Amsterdam based Orka Fine Arts represents the work of superyacht artist Tom Liesegang. Commissioned to commemorate some of the world’s most luxurious private yachts, Liesegang brings a unique vision and skill to the industry. Oceanco presented his latest work as a gift to the captain of the spectacular 86 meter 7Seas.
For 7Seas, Liesegang rendered obsolete, traditional framing methods. Instead, he chose to “float” an over-sized protective sheet of 6 ml. plexiglas 2 centimeters above the work. The coordinates and soundings depicting the entrance to the Hook of Holland were printed onto the glass creating a third dimension.
By working closely with builders and discussing details about a particular yacht: such as seeing her line drawings, viewing her color scheme, what waters she is intended for, Liesegang begins to formulate an aesthetic concept which best represents that particular yard and boat. Ideas are then rendered in several computer drawings for final evaluation. His aim, in short, is to depict yachts through their fundamental design elements that reflect an industry that is technology driven and in so doing, to create "an intimate portrait of a vessel." The result is a unique, interpretive work of art combining Liesegang’s dynamic eye for composition, painting skills and hand-print making techniques.
Liesegang combines these techniques and applies them to not-so-traditional materials: such as aluminum and glass. “The yard provides me with the very same aluminum from which that particular yacht is built,” he says, “this way the piece becomes an integral part of the building process, a post-production statement, plus, it makes it very personal for the Owner.” Liesegang begins by transforming the aluminum with a series of acid baths. Once he achieves the desired effect, what was once cold, shiny steel becomes a warm and inviting ‘canvas’. The frame that supports the work is the same wood used in the yacht’s interior or decking. In the case of 7Seas, the support is 5 centimeter thick solid teak.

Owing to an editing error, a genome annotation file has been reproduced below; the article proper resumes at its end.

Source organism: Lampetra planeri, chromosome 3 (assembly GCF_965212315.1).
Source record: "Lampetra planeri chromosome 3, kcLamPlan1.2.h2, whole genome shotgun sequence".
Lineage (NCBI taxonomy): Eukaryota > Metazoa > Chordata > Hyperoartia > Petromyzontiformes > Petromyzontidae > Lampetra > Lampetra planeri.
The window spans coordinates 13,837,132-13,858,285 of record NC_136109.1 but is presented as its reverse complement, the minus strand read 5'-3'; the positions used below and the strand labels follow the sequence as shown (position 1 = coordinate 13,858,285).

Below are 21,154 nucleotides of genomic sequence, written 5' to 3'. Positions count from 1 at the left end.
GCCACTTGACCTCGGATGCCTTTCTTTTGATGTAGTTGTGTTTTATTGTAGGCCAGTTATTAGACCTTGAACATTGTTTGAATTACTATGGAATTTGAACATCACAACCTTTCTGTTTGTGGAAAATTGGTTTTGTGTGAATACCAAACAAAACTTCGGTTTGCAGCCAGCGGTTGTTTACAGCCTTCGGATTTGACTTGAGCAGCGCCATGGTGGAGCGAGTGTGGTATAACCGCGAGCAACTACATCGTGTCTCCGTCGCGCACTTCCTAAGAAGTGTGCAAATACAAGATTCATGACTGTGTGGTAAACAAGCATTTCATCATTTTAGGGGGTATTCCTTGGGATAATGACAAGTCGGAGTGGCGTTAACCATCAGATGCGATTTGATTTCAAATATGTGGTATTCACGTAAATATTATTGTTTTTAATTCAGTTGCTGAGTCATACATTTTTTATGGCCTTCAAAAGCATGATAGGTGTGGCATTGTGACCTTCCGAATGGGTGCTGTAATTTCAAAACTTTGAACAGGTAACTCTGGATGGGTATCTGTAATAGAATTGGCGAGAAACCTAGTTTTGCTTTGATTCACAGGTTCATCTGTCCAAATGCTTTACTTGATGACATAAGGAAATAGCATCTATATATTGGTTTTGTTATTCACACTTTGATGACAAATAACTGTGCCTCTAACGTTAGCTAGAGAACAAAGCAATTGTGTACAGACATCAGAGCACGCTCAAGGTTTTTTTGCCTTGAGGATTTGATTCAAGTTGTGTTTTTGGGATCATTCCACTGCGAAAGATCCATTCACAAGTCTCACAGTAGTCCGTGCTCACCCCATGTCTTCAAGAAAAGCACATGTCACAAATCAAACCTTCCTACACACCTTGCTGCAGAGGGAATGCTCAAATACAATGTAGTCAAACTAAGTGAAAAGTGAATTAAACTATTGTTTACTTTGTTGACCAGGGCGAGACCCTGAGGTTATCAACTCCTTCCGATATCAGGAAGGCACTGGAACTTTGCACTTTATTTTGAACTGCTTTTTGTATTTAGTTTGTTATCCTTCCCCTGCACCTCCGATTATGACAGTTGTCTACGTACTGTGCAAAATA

“For 7Seas, we wanted to create a visual narrative and link a discourse for the viewer: where she was built, where she is flagged, her vitals, what materials she was constructed from as well as her Owner’s nationality.”
The industry has taken notice and is responding. Liesegang is now in discussions with multiple yards in Italy, Turkey, Germany, and the Netherlands. He says, “We’re all touched by gifts that are hand crafted. We cherish them over something store bought or was purchased from a phone call.
I’m looking forward to explore new possibilities such as creating a site-specific work for an interior. The results could be stunning.”
Raised on the northeast coast of the United States, Liesegang has been drawn to the sea since childhood, taking inspiration from artists such as Winslow Homer and J.M.W.Turner. Maritime art, regarded by many as uninterestingly tradition bound and long associated with the 19th century Romantic Movement, is now being dynamically brought into the 21st. For an artist who was inspired by an artistic genre of the past, it seems fitting that he is poised to take it into the future.